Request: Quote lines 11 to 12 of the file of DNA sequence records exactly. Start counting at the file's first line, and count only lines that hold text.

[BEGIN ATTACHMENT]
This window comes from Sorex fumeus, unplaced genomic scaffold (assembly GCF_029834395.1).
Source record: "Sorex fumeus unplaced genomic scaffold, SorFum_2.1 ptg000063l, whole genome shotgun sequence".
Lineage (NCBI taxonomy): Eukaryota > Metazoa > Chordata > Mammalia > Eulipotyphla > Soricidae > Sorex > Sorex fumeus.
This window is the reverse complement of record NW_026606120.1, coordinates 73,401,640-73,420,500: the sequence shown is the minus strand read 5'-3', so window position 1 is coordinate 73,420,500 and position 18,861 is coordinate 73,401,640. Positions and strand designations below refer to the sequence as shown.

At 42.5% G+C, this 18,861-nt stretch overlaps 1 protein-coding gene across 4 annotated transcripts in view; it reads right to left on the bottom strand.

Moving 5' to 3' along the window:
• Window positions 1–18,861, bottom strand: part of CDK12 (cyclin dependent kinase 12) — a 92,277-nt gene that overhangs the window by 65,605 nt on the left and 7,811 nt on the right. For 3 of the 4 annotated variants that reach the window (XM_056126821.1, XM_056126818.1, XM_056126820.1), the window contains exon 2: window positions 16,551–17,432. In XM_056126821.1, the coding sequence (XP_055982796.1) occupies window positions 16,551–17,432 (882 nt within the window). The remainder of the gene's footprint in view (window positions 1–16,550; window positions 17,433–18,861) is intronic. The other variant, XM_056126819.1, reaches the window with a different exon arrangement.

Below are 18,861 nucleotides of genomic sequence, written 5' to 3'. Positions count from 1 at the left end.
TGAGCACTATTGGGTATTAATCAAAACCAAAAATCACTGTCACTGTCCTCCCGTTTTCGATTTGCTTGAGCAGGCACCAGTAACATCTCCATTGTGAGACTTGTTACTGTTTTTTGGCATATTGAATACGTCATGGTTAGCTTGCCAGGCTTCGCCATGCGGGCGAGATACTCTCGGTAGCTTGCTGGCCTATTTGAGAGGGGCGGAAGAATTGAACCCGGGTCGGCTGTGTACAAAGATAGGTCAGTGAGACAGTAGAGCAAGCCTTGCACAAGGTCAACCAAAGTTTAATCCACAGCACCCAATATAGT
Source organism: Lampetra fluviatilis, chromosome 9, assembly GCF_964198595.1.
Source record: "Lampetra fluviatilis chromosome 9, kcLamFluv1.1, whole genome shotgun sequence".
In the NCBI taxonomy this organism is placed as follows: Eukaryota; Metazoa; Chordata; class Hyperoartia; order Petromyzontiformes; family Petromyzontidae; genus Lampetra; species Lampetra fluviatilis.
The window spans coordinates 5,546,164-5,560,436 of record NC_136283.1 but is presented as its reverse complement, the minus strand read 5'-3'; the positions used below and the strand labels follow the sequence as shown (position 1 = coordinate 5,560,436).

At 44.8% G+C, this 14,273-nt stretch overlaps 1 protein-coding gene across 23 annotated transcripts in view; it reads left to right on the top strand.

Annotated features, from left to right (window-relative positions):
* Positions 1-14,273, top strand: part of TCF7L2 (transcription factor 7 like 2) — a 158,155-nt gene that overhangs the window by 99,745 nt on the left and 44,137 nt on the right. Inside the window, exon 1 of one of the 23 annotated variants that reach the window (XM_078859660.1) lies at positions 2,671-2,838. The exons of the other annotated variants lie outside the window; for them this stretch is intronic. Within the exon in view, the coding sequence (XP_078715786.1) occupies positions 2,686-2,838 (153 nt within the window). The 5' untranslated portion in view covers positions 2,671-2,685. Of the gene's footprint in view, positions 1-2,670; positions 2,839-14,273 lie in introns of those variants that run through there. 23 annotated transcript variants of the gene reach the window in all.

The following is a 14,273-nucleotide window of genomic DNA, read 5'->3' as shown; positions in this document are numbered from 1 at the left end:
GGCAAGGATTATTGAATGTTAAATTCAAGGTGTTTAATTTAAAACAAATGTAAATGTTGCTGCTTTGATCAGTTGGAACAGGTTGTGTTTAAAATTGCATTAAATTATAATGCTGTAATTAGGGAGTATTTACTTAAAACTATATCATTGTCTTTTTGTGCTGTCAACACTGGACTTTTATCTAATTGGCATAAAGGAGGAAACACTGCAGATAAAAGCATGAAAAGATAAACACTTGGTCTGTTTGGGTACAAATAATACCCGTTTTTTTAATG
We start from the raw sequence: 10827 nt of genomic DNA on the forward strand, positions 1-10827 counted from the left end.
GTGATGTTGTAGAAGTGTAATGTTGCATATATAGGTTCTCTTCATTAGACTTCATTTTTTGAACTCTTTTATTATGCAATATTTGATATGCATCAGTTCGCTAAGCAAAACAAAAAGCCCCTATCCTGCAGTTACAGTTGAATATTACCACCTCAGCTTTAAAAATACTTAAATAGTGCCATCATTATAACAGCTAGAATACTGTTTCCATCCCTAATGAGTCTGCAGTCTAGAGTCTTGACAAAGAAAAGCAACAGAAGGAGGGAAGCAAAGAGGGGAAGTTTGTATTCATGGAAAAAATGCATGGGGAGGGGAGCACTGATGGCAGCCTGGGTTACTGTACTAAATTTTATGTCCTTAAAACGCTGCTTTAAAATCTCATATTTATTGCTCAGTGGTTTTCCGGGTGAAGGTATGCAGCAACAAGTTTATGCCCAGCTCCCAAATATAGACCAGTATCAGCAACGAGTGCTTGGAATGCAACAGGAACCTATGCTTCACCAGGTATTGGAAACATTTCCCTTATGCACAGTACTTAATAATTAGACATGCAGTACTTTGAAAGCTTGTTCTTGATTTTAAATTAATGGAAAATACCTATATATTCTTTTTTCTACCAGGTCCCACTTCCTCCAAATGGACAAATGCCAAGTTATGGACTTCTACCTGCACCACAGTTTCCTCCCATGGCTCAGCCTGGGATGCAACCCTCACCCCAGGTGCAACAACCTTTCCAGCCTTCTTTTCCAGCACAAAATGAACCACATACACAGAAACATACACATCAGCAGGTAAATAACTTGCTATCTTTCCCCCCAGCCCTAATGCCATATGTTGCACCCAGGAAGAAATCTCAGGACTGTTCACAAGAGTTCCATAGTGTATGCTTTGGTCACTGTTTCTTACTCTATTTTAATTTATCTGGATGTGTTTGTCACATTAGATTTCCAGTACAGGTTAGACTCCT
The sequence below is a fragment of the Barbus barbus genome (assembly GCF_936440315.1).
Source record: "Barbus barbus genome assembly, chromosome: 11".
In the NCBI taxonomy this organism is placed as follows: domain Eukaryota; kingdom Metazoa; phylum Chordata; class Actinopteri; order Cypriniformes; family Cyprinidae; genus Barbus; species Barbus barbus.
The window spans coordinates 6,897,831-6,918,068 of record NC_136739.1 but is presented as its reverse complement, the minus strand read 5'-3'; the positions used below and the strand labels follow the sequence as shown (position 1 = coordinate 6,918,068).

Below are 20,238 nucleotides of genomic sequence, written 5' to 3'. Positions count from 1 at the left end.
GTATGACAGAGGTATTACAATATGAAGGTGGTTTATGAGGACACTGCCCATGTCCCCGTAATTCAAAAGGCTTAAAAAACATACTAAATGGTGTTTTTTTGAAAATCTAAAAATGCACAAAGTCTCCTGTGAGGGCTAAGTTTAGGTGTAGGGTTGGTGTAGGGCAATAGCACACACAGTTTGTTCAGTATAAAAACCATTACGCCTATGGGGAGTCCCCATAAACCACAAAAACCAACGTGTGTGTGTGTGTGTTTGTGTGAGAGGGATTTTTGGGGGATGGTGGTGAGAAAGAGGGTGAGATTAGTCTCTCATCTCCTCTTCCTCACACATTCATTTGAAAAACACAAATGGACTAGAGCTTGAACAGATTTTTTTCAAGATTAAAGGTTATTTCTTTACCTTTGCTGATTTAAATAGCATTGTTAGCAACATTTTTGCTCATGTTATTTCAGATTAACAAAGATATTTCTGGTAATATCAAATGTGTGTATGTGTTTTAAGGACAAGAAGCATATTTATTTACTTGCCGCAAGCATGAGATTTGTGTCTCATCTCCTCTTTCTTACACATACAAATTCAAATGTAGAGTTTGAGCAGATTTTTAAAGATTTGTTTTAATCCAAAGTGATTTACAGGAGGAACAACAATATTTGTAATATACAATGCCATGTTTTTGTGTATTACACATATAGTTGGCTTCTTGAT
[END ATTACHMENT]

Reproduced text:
Source record: "Lampetra fluviatilis chromosome 9, kcLamFluv1.1, whole genome shotgun sequence".
In the NCBI taxonomy this organism is placed as follows: Eukaryota; Metazoa; Chordata; class Hyperoartia; order Petromyzontiformes; family Petromyzontidae; genus Lampetra; species Lampetra fluviatilis.